Chris,>For swing trades, I only use intraday charts for volume, to make sure a stock hasn’t pulled back to my target price on distribution.>>Of course, when I daytrade, which is about once or twice a month when I am home from work, I use intraday charts. I don’t log my day trades on this site.>>I don’t follow what many pundits tell you to do when it comes to portfolio management. I don’t worry about % of portfolio that’s used for a trade. What I do look at is how much of my portfolio I am risking. I generally won’t risk more than 5 percent of the portfolioon a trade (again higher than most). So with a $100,000 account, I would have no problem owning 250 shares of AAPL (which would take up 50 percent of the account), as long as I was only risking more than $5000 on the trade. My risk is usually much less than that. Five percent is the max.
Nice post…very interesting. Keep up the good work and good “luck” :^)
So truth be told, you are a great trader! and humble at that. thanks for posting and sharing your accumulated and hard-earned wisdom. this is a terrific blog and I am glad I found it. thanks.
What do you think about MDR forming a cup and handle on the daily timeframe with the possibility of filling the previous down gap?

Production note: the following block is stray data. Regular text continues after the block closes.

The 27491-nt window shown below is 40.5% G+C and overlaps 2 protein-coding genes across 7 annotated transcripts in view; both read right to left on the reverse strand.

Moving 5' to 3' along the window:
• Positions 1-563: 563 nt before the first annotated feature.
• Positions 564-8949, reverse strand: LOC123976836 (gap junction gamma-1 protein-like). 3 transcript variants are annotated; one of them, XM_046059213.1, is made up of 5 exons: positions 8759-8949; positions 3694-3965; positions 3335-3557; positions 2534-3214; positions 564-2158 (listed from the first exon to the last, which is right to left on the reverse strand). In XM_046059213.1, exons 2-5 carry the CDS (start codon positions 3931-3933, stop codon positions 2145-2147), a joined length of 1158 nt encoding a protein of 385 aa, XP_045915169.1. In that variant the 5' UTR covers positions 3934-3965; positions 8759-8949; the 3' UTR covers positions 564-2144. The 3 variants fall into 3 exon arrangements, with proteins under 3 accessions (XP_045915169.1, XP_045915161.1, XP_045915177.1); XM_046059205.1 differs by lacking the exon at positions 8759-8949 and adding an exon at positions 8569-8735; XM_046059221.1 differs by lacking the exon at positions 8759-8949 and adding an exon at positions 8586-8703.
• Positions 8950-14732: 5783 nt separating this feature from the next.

MDR looks pretty good. Volume’s been picking up on the upside since November distribution. On my own watchlist, I have it as a buy on breakout of $62.50.
Sorry, I completely fudged the stock symbol. I meant MDT. Hopefully that chart will make a little more sense with my previous post! lol>>Thanks!
I notice that most of the time you get in on down days. What are you looking at that makes you think it should go up the next day? CAN SLIM would tell you to buy on the breakout but you get in early. Also, what books would you recommend?>>Thanks for the blog.
Felix,>I do one of the following: buy pullback post breakout, buy pre-breakout, or buy breakout.>>I probably use the breakout-pullback more than any other setups. I’ve discussed this setup on the site. Search breakout pullback.>>As a part time trader with a full time job, it’s tough to buy on the breakout. Sometimes, when I really like the tech pattern, I will set a buy stop in case there is a breakout. That’s the best way to play breakouts as a part time trader.>>I also buy pre-breakout when I see really strong accumulation in a strong sector.
Thanks. I sometimes don’t buy on the breakout but wait a day or two until the next day because most of the time they will drop the day after the breakout. I usually wait wait for an up day though but I like your idea. >>Two questions.>>1. If the stock does not pull back the day after the breakout will you buy it then? > >2. How often do you see a pullback and do you set a stop loss a few points below your puchase price?>>Could you recommend any books. Your site is geat. Very practical. Keep up the good work.
Felix,>I set my stop loss based on a combination of support/resistance, percent and risk.
Great blog. I’m glad you’re doing well. I seem to be selling things too cheap, and paying too much for everything. Oh well, that’s been the story of my entire trading career.>>>Jeff